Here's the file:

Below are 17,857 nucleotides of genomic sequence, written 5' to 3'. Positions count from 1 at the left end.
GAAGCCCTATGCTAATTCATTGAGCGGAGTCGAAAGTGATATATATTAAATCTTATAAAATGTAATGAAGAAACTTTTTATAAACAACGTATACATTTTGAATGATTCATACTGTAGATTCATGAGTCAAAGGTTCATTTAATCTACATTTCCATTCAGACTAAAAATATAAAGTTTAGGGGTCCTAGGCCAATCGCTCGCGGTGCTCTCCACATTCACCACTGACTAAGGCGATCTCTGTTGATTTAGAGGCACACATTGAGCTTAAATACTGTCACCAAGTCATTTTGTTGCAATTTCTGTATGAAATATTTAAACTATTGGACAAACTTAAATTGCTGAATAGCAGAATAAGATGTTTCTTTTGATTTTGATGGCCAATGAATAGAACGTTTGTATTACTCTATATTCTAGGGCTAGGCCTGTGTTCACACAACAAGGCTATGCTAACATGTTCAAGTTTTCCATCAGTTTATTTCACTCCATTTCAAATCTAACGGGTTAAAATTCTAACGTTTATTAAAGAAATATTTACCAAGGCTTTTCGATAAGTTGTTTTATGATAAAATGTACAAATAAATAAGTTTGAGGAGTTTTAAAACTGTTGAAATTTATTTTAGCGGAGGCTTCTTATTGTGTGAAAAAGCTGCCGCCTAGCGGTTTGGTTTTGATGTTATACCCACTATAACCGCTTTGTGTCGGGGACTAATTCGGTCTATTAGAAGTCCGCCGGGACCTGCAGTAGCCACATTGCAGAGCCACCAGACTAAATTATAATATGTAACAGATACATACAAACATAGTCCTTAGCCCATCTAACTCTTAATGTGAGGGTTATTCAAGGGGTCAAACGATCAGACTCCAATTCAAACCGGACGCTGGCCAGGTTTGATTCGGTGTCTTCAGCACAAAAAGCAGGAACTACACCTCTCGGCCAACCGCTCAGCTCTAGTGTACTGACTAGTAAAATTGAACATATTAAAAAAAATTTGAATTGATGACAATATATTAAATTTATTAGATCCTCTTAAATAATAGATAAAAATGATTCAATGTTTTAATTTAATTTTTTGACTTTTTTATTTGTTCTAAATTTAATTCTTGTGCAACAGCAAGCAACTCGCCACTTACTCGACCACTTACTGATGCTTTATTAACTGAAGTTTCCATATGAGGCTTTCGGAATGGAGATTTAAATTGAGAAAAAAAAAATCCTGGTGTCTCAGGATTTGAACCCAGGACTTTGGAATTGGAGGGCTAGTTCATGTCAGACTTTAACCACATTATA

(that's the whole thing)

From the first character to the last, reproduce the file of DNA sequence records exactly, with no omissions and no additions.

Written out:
Below are 17,857 nucleotides of genomic sequence, written 5' to 3'. Positions count from 1 at the left end.
GAAGCCCTATGCTAATTCATTGAGCGGAGTCGAAAGTGATATATATTAAATCTTATAAAATGTAATGAAGAAACTTTTTATAAACAACGTATACATTTTGAATGATTCATACTGTAGATTCATGAGTCAAAGGTTCATTTAATCTACATTTCCATTCAGACTAAAAATATAAAGTTTAGGGGTCCTAGGCCAATCGCTCGCGGTGCTCTCCACATTCACCACTGACTAAGGCGATCTCTGTTGATTTAGAGGCACACATTGAGCTTAAATACTGTCACCAAGTCATTTTGTTGCAATTTCTGTATGAAATATTTAAACTATTGGACAAACTTAAATTGCTGAATAGCAGAATAAGATGTTTCTTTTGATTTTGATGGCCAATGAATAGAACGTTTGTATTACTCTATATTCTAGGGCTAGGCCTGTGTTCACACAACAAGGCTATGCTAACATGTTCAAGTTTTCCATCAGTTTATTTCACTCCATTTCAAATCTAACGGGTTAAAATTCTAACGTTTATTAAAGAAATATTTACCAAGGCTTTTCGATAAGTTGTTTTATGATAAAATGTACAAATAAATAAGTTTGAGGAGTTTTAAAACTGTTGAAATTTATTTTAGCGGAGGCTTCTTATTGTGTGAAAAAGCTGCCGCCTAGCGGTTTGGTTTTGATGTTATACCCACTATAACCGCTTTGTGTCGGGGACTAATTCGGTCTATTAGAAGTCCGCCGGGACCTGCAGTAGCCACATTGCAGAGCCACCAGACTAAATTATAATATGTAACAGATACATACAAACATAGTCCTTAGCCCATCTAACTCTTAATGTGAGGGTTATTCAAGGGGTCAAACGATCAGACTCCAATTCAAACCGGACGCTGGCCAGGTTTGATTCGGTGTCTTCAGCACAAAAAGCAGGAACTACACCTCTCGGCCAACCGCTCAGCTCTAGTGTACTGACTAGTAAAATTGAACATATTAAAAAAAATTTGAATTGATGACAATATATTAAATTTATTAGATCCTCTTAAATAATAGATAAAAATGATTCAATGTTTTAATTTAATTTTTTGACTTTTTTATTTGTTCTAAATTTAATTCTTGTGCAACAGCAAGCAACTCGCCACTTACTCGACCACTTACTGATGCTTTATTAACTGAAGTTTCCATATGAGGCTTTCGGAATGGAGATTTAAATTGAGAAAAAAAAAATCCTGGTGTCTCAGGATTTGAACCCAGGACTTTGGAATTGGAGGGCTAGTTCATGTCAGACTTTAACCACATTATA